Candyman himself, a stolid villain with almost no emotional shading, is the film's biggest problem. He's supposed to be in love with Helen, but why her? (It's convenient that the grad student who goes poking around his turf happens to reflect his lost love.) And are we expected to sympathize with his plight? The man rips open innocent people. The background on this killer could be a lot clearer: If you blink, you miss the reason he's called Candyman.

Bernard Rose isn't the usual 'Friday the 13th' bozo; he has talent. But he mistakes murky characterization and plotting for artistic ambiguity, and however much he wants to tell himself he hasn't made a mere slasher movie, that is pretty much what he's made -- and at least the old slasher movies were honestly cheesy and didn't hide behind metaphysical guff and Philip Glass. Rose might have been better off making a movie about alligators in the sewers.

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originally posted: 01/28/07 06:36:44
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OFFICIAL SELECTION: 2004 ScreamFest L.A. Horror Festival. For more in the 2004 ScreamFest L.A. series, click here.

User Comments

9/14/17 morris campbell read the short story instead 1 stars
7/25/17 Chaz Walter A favorite of mine. Clive Barker is a genius. 5 stars
2/07/17 Louise A largely intelligently-made horror film. Deliciously creepy! 4 stars
10/07/11 Kevin Breece one of my favorite movies! 5 stars
2/01/11 Sam Perfect use of the horror genre to highlight an unnerving aspect of our own society. 5 stars
8/24/10 karamashi Upfront with its gore, the film is suprisingly well made. 4 stars
8/05/10 Josie Cotton is a goddess Smart and intense 4 stars
7/08/09 *Holy_J@lapeno* Awesome mobvie. Great acting and great horror scenes. Will send some chills down your spine 4 stars
11/04/08 nina this movie was disgusting. 1 stars
11/03/08 Shaun Wallner Awesome Story! 5 stars
2/13/08 art A VERY WEIRD MOVIE it mostly about the SUBCONSCIOUS 3 stars
11/08/07 Beverly Thompson Among the finest fantasy/horror films made!!! Tony was superb!!! 5 stars
11/02/07 Total Crap Tony Todd's voice is so deep and echoey. Freaky shit. Madsen, man she's fine!!! 5 stars
3/28/07 Mark Louis Baumgart One of horror's great actors, Todd, and Cabrini Green make the movie something different. 5 stars
3/28/06 Josh Standlee The only interesting character is, well, Candyman. 2 stars
10/16/05 Indrid Cold Clearly a cut (ha!) above most horror movies, but that's not saying too much. 4 stars
8/19/05 ES A movie that bored the hell out of 12 year old horror fans= see it and regret it 1 stars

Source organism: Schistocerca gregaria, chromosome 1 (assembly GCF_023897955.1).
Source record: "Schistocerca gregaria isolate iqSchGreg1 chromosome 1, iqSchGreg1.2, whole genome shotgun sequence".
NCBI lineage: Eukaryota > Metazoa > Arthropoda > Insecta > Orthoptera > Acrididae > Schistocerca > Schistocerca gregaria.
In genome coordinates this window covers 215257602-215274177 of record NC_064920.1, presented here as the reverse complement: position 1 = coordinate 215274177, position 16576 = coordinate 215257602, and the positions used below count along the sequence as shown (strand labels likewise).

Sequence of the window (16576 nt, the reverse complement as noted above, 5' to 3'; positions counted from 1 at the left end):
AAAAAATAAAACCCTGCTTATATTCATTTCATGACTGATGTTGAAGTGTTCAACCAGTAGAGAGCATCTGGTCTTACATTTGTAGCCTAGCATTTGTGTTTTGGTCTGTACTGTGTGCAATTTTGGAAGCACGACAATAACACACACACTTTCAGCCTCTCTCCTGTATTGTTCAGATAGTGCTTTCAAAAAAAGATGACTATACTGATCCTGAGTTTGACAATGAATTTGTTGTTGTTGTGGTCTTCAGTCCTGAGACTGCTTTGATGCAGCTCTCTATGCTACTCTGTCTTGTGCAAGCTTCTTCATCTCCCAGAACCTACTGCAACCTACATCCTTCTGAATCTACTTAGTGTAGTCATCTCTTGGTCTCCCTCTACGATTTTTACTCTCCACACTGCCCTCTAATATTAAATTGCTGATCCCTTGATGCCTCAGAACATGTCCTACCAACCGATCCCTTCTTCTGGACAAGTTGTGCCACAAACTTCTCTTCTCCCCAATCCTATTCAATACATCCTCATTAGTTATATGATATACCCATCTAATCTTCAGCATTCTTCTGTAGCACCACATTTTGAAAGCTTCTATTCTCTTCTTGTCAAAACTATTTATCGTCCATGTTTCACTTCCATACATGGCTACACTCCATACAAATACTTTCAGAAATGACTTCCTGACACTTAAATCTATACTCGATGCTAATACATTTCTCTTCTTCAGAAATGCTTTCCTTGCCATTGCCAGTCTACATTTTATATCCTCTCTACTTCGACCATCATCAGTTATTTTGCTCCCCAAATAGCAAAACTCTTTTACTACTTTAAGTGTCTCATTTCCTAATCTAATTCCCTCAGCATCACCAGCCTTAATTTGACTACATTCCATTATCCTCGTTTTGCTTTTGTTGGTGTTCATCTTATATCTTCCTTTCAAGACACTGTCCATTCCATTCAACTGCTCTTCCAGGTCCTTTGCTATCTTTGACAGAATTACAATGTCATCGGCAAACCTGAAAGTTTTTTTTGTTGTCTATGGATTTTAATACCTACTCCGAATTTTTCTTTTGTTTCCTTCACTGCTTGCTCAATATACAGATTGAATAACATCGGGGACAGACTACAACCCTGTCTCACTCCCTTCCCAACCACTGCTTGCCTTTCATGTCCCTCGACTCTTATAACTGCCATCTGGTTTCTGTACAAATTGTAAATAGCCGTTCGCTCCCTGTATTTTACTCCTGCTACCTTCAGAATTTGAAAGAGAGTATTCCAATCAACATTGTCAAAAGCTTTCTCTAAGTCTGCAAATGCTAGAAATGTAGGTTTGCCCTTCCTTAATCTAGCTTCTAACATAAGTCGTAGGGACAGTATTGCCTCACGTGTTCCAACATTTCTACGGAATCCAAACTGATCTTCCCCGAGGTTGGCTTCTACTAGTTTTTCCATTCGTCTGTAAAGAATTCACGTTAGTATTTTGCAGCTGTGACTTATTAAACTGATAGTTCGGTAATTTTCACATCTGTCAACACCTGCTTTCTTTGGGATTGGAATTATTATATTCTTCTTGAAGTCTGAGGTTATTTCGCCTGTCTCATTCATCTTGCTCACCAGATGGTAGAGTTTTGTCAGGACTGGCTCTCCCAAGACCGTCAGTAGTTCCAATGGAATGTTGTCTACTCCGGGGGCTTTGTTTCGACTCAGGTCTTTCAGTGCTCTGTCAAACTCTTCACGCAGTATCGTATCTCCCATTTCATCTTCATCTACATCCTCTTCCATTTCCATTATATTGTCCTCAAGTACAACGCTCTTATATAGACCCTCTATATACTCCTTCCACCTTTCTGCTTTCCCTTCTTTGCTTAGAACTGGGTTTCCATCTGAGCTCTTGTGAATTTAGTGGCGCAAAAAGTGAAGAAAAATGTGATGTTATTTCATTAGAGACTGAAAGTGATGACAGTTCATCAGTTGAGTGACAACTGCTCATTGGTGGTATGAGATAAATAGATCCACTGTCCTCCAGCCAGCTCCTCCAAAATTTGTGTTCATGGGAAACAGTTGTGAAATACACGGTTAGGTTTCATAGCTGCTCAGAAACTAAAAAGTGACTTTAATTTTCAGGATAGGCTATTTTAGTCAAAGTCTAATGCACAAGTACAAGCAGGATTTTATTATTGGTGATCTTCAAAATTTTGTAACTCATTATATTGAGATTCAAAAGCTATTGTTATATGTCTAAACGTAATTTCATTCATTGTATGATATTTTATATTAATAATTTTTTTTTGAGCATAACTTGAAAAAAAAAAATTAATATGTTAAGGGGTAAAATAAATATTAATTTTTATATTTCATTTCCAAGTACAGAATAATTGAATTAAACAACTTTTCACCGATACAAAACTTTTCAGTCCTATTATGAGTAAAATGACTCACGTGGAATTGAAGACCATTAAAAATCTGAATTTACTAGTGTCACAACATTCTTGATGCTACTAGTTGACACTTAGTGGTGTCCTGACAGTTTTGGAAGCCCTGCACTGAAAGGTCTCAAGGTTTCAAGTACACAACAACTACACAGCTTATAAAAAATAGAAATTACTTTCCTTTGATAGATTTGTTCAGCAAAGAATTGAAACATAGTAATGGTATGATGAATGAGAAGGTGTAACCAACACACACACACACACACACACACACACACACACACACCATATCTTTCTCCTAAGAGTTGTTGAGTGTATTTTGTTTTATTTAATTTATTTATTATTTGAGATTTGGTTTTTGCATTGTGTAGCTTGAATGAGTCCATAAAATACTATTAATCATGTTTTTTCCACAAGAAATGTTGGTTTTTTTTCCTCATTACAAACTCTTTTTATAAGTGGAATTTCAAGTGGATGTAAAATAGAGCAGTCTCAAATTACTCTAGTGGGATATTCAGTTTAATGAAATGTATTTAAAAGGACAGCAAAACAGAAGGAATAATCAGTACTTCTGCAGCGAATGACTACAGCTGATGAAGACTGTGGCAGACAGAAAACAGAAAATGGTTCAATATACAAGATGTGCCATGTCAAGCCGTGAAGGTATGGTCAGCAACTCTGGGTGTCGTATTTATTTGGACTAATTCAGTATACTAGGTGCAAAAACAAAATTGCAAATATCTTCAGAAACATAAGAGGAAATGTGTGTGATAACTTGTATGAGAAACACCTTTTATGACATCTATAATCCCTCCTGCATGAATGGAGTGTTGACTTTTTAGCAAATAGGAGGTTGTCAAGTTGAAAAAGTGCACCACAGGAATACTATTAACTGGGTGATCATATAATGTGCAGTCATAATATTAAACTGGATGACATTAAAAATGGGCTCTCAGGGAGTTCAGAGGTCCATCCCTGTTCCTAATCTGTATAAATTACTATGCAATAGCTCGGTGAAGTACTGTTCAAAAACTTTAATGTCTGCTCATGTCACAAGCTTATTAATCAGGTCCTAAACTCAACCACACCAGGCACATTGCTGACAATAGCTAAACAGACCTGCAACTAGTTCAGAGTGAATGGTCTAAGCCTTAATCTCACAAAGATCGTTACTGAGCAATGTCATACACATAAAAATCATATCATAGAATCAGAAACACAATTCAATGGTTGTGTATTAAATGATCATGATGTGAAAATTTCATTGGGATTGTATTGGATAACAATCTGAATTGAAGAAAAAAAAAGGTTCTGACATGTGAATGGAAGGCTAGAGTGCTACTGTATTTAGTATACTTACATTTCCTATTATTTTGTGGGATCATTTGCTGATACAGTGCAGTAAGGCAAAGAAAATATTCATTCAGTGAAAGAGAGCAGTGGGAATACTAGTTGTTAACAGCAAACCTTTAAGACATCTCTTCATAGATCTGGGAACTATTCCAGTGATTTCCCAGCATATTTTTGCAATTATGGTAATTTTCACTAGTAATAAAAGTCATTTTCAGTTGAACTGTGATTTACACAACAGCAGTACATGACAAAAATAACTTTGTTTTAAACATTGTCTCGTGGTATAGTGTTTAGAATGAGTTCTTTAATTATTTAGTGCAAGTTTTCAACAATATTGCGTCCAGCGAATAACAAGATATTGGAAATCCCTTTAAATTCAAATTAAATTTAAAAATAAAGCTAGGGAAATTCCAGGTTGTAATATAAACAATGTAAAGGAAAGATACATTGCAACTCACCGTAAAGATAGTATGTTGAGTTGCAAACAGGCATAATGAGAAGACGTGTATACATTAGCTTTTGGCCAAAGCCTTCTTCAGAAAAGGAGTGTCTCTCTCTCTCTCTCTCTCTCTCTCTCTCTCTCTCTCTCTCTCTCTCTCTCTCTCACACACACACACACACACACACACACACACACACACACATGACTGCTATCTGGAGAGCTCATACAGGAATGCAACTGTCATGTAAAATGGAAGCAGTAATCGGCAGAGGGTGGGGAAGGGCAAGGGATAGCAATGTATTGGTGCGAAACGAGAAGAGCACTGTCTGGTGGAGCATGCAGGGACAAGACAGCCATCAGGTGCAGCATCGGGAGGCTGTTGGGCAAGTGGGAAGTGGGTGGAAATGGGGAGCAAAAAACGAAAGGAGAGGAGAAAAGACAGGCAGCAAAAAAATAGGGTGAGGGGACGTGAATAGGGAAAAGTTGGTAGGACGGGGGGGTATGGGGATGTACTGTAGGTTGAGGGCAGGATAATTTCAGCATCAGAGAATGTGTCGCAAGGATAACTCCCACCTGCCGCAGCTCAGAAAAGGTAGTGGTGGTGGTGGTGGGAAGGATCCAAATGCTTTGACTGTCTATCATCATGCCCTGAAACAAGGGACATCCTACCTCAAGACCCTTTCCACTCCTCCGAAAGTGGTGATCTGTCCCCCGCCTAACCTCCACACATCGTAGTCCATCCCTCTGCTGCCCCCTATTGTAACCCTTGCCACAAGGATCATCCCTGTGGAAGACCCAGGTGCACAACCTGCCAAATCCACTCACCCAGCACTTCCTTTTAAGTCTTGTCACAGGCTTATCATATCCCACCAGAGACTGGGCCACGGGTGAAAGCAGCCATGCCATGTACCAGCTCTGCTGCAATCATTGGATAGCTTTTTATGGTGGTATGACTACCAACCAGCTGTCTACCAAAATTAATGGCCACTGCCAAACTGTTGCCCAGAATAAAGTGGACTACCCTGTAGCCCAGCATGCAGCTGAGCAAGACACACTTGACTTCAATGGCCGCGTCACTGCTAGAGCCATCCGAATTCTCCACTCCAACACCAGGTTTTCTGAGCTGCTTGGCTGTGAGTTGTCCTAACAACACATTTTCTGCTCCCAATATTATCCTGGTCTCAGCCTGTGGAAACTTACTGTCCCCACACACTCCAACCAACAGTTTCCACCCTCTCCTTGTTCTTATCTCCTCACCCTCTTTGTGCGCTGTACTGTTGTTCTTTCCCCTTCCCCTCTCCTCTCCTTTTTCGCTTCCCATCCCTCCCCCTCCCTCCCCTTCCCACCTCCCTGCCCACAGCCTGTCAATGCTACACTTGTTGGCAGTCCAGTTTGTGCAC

3/26/05 Denise great 5 stars
2/19/05 april gupton ok 3 stars
2/12/05 Aimee Shelton Definitely creepy, even after all these years! 4 stars
2/12/05 J. Elaine Greenup Good to see once. 3 stars
2/11/05 Al Guy Tony Todd is a great, Virginia Madsen is both sexy and creepy. Great soundtrack. too. 5 stars
2/09/05 Jeff Anderson Tony Todd & especially the smoking hot Virginia Madsen are terrific in this scary film!!!!! 5 stars
1/30/05 Marilyn excellent 5 stars
1/30/05 Christine Fidance I really like the character of Candyman and thought that this movie had a pretty good story 4 stars
6/10/04 Ryan Clark One of the scariest movies ever made, with a fantastic performance by Virginia Madsen. 5 stars
3/20/04 Jack-pyschO-Lantern Pretty well-done for Clive Barker... Too bad his films are taken adventage of!!!!!!!!!!!!!! 5 stars
12/10/03 Samuel Chilling and Frightening!! 5 stars
11/15/03 American Slasher Goddess Chilling and scary. One of best horror movies of 90's. 5 stars
10/20/03 Josh Standlee Tony Todd is cool, but this was nothing more than a poor excuse for gore! 1 stars
7/22/03 Double G AWESOME MOVIE, I watched it with my sister then when my sis went to b-room I hid n' BOOM!!! 5 stars
11/25/02 Charles Tatum Creepy, but I wish Madsen had shed more clothing 5 stars
1/30/02 Andrew Carden Not Very Good, Other Then A Well-Crafted Plot. 2 stars
3/15/01 Richard Wright One of the best horror films I've ever seen, It's gore and tension are simply unparalelled. 5 stars
3/25/00 Richard Wright A chilling horror flick with gore and shocks aplenty, and (for a change) great acting. 4 stars
11/03/99 reverand love joy thsi movie is awesome,it is full of gore and blood 4 stars
6/14/99 Dylan I have seen the name of our lord - his name is Mr Clive Barker. Seminal horror. 5 stars
4/10/99 Michael Grimm It gave me a fear of mirrors for a long while 4 stars
3/07/99 KK Dusenbury I like it. I thought I wouldn't but its fun. The deaths are cool 4 stars
2/18/99 Bishop I liked this far better than anyone I've met. Great blending of regional custom and horror. 5 stars
1/19/99 Vick Di Brecci For some reason, this became a party movie in the dorm during my 92-93 sophomore year 3 stars
12/14/98 Jules The music was great (Philip Glass). Not as trashy as you'd think. 3 stars
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  02-Jul-1992 (R)
  DVD: 17-Aug-2004


  02-Feb-1993 (M)